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Uncovering Corruption

The Japanese musician who goes by Corruption, that is

I listen to a lot of music by musicians about whom I know very little. This contextual void is the nature of the internet, a medium that aspires to a state of frictionless-ness. The circumstance is exacerbated by my listening habits, which tend toward digital crate-digging, a longstanding inclination toward hypertextual windings through Bandcamp, SoundCloud, YouTube, message boards, and other places where musicians post their work, often under pseudonyms, often without any information at all about who they are, where they live, what they are up to in life, or what constitutes the music they have posted. Add to it foreign-to-me languages, no matter a bookmarked Google Translate at the ready, and even the more loquacious sources of music can remain opaque.

And of all the near-anonymous musicians I follow, few exceed for me the intrigue/knowledge ratio of the Japan-based individual (it appears to be an individual, but may be more than one person) who goes by the name Corruption — drop the “u” to access via SoundCloud at I’ve been listening to Corr(u)ption at least since the end of 2013, by which point the account had accumulated several dozen tracks, ranging from avant-garde hip-hop to urban field recordings. As of today, that count is well past 500.

There are, still, ways that information accumulates, even against such a musician’s perceived intentions. For one thing, there is rewinding the path that led you to a particular music recording. (In the case of Corruption, however, I can’t reconstruct what that path was.) For another, it is through association, such as, in Corruption’s case, the musicians who also record for the Damade record label. A new release on Damade, from the Japanese post-rock duo Kasetsu (in English: “Hypothesis”), includes remixes by other Damade roster members, among them Corruption. Even if we can’t get a bead on Corruption, we can triangulate certain musical motivations by listening to the before and after of Corruption’s remixes. There are two on the new Kasetsu album, which is titled simply /01, and a third and fourth on Corruption’s SoundCloud account.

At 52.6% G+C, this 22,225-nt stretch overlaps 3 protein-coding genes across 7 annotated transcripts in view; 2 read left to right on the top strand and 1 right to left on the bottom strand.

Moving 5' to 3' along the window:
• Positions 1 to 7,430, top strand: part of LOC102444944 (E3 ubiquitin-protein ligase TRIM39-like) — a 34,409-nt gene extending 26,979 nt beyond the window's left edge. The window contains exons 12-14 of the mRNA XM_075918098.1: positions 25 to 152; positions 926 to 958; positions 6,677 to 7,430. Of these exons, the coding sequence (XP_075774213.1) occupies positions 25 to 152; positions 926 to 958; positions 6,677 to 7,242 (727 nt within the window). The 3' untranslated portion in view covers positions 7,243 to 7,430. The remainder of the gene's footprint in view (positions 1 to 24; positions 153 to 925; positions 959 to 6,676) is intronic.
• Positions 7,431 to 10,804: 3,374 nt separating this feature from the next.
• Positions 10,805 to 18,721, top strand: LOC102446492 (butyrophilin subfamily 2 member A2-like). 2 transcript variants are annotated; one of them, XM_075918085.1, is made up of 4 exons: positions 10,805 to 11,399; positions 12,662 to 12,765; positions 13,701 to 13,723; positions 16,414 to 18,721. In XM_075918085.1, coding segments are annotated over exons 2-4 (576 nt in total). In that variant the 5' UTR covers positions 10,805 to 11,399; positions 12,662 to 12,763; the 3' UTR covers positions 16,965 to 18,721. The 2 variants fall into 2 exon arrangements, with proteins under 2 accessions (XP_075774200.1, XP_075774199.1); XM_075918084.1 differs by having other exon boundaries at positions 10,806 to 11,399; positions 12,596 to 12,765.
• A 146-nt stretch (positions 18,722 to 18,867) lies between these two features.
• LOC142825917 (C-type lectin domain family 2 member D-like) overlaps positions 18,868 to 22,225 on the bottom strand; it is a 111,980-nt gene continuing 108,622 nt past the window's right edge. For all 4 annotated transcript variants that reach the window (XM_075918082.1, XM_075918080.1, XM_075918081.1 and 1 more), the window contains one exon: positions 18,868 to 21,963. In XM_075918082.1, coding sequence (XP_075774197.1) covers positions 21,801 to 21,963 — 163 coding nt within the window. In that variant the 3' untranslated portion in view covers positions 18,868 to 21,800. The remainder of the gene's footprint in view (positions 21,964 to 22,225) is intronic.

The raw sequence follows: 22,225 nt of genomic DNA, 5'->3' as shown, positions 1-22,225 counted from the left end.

The original of Kasetsu’s “ONOMAT” is a tasty bit of instrumental post-rock, echoing Tortoise’s time-signature mirages and Shellac’s visceral tendencies. In Corruption’s hands, a hard, rubbery reverb is put on the track, so it reflects back on itself in quick, merciless bursts, exaggerating the original’s metric complexity into something nearly psychedelic.

“Assob” adds a bit of lounge jazz to the mix, giving the track the feel of a forgotten Minutemen song — it moves back and forth between noticeably different segments, as much collage as verse-chorus-verse in structure. In this case, Corruption cuts the original by more than half, and forces it into a more martial cadence. Like the original, it speeds up as it goes, eventually becoming a pachinko parlor scored by Carl Stalling.

In addition, there is “line” on /01, which sounds like the economical backing track to a new wave song. It’s not difficult to imagine Debora Iyall or Ric Ocasek’s voice suddenly appearing. In the reworking, Corruption notices the slight reggae quality to the original (shades of early Police, perhaps — Stewart Copeland’s syncopations were certainly post-rock premonitions), and amplifies it into casual robotoic dub that becomes enamored of its own repetitions. There is also a reworking of the first track off /01, “Express,” which is the most violently transformed of the batch, a shuddering explosion of fragmented loops. Throughout the remixes, we get a fix on Corruption’s interest in dub and the varied potential impacts of repetition.

Get the full album at More from Corruption at

By Marc Weidenbaum

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  • Marc Weidenbaum founded the website in 1996 at the intersection of sound, art, and technology, and since 2012 has moderated the Disquiet Junto, an active online community of weekly music/sonic projects. He has written for Nature, Boing Boing, The Wire, Pitchfork, and NewMusicBox, among other periodicals. He is the author of the 33 1⁄3 book on Aphex Twin’s classic album Selected Ambient Works Volume II. Read more about his sonic consultancy, teaching, sound art, and work in film, comics, and other media

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